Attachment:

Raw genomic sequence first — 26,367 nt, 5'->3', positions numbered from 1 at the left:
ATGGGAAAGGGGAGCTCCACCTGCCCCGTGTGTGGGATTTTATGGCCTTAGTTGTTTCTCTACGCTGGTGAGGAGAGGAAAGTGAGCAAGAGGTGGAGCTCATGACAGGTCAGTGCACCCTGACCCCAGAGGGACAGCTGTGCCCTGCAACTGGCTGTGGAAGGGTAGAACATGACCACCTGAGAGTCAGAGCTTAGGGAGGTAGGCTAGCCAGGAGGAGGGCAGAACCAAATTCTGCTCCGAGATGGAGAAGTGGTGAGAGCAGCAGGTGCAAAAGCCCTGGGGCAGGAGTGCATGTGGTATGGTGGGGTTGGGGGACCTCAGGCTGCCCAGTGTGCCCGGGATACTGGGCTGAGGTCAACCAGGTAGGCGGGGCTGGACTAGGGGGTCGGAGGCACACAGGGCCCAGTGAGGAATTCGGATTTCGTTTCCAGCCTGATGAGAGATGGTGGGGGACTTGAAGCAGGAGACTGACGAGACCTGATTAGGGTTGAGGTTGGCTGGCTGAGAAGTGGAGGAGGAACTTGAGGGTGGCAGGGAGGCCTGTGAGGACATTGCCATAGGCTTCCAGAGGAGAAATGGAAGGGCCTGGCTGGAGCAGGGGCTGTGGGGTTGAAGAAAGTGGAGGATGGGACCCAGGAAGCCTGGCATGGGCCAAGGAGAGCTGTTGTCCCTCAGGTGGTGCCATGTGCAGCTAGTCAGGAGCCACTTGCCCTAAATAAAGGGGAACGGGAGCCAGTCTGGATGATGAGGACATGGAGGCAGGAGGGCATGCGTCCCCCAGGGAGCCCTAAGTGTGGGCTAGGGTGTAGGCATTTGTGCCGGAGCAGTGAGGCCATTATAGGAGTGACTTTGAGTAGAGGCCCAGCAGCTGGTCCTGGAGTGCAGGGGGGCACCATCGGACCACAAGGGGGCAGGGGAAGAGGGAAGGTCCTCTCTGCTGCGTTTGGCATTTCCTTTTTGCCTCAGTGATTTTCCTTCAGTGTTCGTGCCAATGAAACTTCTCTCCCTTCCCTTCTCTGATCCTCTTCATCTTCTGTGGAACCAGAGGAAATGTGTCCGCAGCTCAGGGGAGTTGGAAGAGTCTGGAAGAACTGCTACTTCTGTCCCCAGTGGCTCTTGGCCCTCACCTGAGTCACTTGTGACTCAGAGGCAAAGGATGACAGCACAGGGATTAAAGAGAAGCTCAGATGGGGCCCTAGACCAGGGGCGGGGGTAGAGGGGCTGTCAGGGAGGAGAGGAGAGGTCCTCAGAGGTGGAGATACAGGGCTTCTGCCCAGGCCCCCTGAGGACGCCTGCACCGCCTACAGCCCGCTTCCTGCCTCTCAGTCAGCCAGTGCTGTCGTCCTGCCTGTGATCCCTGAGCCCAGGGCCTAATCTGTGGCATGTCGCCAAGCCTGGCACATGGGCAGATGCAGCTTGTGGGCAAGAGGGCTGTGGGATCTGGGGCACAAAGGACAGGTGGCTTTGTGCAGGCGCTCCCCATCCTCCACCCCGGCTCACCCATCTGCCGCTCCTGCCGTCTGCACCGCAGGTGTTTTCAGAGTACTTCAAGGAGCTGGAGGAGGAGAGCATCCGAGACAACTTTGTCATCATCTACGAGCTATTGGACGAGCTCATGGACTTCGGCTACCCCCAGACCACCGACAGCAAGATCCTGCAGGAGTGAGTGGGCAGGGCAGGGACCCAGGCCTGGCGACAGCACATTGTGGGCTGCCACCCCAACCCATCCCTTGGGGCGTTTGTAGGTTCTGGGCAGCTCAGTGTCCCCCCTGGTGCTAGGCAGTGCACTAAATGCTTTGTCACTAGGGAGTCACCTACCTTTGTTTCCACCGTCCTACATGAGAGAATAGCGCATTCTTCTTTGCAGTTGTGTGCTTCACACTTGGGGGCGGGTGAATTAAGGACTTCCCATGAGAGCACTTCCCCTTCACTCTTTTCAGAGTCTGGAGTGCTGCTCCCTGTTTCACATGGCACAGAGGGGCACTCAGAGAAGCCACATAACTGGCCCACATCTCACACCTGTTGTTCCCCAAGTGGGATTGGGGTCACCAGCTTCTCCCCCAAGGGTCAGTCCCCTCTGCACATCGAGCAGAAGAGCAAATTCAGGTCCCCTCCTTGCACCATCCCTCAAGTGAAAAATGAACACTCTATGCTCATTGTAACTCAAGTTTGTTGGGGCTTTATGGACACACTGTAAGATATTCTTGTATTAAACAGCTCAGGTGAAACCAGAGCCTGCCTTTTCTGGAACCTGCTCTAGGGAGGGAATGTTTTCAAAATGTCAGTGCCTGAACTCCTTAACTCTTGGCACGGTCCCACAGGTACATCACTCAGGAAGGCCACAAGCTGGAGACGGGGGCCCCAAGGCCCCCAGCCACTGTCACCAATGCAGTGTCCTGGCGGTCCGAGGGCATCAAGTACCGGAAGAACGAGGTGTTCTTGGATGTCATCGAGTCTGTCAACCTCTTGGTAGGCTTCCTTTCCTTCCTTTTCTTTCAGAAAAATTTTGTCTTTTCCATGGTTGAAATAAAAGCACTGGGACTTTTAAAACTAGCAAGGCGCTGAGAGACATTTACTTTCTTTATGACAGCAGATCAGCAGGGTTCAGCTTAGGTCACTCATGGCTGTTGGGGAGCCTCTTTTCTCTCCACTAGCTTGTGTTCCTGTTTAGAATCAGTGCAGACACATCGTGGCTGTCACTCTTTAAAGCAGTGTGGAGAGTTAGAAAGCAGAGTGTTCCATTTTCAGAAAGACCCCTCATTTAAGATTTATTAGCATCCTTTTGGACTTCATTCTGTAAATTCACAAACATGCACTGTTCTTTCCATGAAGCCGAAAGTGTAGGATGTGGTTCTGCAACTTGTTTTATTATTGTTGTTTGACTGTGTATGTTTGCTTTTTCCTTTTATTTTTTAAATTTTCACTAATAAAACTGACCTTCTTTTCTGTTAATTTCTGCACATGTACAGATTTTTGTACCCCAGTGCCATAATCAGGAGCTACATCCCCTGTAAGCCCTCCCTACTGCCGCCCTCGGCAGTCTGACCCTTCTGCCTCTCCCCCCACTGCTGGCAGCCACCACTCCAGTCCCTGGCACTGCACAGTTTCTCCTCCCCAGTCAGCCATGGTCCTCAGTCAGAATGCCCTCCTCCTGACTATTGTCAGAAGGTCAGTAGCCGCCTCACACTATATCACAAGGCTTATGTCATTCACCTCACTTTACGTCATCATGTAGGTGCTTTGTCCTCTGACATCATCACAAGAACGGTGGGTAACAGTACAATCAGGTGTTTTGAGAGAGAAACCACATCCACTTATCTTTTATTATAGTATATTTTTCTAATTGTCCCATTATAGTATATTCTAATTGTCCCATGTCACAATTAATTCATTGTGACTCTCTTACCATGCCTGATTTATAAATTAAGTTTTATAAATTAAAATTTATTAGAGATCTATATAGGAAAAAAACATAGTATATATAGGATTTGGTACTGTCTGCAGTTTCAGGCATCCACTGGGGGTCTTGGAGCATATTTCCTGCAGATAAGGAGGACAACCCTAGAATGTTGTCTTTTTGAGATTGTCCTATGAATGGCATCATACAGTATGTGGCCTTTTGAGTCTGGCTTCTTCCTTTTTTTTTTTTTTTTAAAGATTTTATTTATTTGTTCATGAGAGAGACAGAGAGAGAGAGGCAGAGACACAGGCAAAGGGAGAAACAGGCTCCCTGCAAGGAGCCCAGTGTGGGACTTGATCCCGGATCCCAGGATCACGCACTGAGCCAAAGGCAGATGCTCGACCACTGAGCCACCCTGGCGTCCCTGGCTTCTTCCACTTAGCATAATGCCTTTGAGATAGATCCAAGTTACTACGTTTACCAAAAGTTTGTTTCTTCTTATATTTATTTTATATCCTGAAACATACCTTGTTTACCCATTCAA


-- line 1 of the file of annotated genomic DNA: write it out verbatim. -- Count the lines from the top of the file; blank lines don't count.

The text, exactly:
Raw genomic sequence first — 26,367 nt, 5'->3', positions numbered from 1 at the left: